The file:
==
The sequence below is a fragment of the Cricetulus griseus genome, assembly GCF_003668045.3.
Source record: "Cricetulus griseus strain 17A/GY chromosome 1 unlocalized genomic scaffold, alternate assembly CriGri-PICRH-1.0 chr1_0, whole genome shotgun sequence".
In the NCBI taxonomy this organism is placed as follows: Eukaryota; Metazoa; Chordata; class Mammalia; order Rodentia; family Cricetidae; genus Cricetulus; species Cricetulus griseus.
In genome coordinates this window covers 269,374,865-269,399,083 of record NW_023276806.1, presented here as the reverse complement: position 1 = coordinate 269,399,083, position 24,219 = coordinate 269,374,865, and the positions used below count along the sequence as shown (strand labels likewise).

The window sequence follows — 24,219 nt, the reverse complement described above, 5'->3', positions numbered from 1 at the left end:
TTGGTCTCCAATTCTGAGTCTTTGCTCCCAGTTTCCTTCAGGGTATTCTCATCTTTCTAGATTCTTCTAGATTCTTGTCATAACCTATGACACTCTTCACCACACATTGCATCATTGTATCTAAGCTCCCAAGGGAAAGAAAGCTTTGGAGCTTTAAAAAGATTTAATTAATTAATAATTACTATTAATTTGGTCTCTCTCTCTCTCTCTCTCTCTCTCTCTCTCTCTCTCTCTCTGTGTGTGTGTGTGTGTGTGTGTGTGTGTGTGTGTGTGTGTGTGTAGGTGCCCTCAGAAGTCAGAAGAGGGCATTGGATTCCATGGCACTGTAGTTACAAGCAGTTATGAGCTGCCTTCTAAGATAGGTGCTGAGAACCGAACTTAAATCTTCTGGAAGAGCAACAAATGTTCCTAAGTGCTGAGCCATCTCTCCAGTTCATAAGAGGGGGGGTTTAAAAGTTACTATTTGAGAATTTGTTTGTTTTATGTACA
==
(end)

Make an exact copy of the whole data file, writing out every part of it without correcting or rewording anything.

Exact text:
The sequence below is a fragment of the Cricetulus griseus genome, assembly GCF_003668045.3.
Source record: "Cricetulus griseus strain 17A/GY chromosome 1 unlocalized genomic scaffold, alternate assembly CriGri-PICRH-1.0 chr1_0, whole genome shotgun sequence".
In the NCBI taxonomy this organism is placed as follows: Eukaryota; Metazoa; Chordata; class Mammalia; order Rodentia; family Cricetidae; genus Cricetulus; species Cricetulus griseus.
In genome coordinates this window covers 269,374,865-269,399,083 of record NW_023276806.1, presented here as the reverse complement: position 1 = coordinate 269,399,083, position 24,219 = coordinate 269,374,865, and the positions used below count along the sequence as shown (strand labels likewise).

The window sequence follows — 24,219 nt, the reverse complement described above, 5'->3', positions numbered from 1 at the left end:
TTGGTCTCCAATTCTGAGTCTTTGCTCCCAGTTTCCTTCAGGGTATTCTCATCTTTCTAGATTCTTCTAGATTCTTGTCATAACCTATGACACTCTTCACCACACATTGCATCATTGTATCTAAGCTCCCAAGGGAAAGAAAGCTTTGGAGCTTTAAAAAGATTTAATTAATTAATAATTACTATTAATTTGGTCTCTCTCTCTCTCTCTCTCTCTCTCTCTCTCTCTCTCTCTCTGTGTGTGTGTGTGTGTGTGTGTGTGTGTGTGTGTGTGTGTGTGTAGGTGCCCTCAGAAGTCAGAAGAGGGCATTGGATTCCATGGCACTGTAGTTACAAGCAGTTATGAGCTGCCTTCTAAGATAGGTGCTGAGAACCGAACTTAAATCTTCTGGAAGAGCAACAAATGTTCCTAAGTGCTGAGCCATCTCTCCAGTTCATAAGAGGGGGGGTTTAAAAGTTACTATTTGAGAATTTGTTTGTTTTATGTACA